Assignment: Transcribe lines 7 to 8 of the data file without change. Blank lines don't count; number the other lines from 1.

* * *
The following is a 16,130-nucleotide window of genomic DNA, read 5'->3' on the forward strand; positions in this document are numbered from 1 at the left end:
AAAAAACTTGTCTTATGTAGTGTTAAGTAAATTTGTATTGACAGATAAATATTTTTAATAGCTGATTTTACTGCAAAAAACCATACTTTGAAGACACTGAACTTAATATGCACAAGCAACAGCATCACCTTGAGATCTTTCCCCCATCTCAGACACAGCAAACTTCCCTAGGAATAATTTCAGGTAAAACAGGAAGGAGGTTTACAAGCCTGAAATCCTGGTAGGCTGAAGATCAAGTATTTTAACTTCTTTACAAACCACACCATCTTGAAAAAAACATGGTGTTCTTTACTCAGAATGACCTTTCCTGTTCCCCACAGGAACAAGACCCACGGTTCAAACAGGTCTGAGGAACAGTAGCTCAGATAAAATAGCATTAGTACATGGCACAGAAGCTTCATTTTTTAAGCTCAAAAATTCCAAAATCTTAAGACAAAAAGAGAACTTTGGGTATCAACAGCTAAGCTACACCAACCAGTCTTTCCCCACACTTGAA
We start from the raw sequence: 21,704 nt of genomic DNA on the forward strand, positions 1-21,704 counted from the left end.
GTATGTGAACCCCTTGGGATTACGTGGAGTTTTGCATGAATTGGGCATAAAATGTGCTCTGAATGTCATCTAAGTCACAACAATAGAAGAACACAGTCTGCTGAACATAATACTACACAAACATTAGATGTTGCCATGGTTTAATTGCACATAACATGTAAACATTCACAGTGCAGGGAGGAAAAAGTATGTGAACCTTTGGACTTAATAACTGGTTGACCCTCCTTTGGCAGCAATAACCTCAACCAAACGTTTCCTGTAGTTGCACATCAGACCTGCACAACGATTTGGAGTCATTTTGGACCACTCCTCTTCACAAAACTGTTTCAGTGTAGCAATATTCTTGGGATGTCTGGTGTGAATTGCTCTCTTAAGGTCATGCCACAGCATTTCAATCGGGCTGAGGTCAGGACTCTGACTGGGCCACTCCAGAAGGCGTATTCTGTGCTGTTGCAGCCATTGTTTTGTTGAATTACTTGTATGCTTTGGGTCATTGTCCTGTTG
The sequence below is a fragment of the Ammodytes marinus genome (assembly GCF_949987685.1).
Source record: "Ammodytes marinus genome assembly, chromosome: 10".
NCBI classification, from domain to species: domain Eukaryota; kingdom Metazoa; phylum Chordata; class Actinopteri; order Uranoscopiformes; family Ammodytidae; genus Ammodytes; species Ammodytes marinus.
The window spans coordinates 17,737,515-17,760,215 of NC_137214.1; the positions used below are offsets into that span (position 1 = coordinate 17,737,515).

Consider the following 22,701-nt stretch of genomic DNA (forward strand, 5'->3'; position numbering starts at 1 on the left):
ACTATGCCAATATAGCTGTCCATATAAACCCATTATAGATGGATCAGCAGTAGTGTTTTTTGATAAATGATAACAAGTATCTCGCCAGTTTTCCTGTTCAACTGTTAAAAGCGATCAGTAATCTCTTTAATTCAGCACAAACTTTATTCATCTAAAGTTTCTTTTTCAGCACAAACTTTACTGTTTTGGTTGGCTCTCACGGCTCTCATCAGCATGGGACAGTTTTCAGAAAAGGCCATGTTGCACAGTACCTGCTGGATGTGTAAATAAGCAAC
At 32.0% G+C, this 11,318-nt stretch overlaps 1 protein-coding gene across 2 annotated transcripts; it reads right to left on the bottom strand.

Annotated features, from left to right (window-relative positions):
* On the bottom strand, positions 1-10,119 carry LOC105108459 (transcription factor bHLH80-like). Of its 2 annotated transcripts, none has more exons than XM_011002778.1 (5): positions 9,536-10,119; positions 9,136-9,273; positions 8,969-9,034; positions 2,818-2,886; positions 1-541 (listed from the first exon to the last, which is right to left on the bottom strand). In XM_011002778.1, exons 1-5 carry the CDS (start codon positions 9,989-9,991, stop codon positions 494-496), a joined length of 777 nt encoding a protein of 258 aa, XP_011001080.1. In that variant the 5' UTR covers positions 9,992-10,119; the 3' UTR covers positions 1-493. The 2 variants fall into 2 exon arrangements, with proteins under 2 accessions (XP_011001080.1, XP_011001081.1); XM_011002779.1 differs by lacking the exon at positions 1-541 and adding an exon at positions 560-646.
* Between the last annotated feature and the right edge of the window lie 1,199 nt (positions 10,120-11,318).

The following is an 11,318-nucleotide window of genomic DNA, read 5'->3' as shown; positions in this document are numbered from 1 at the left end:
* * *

NCBI classification, from domain to species: domain Eukaryota; kingdom Metazoa; phylum Chordata; class Actinopteri; order Uranoscopiformes; family Ammodytidae; genus Ammodytes; species Ammodytes marinus.
The window spans coordinates 17,737,515-17,760,215 of NC_137214.1; the positions used below are offsets into that span (position 1 = coordinate 17,737,515).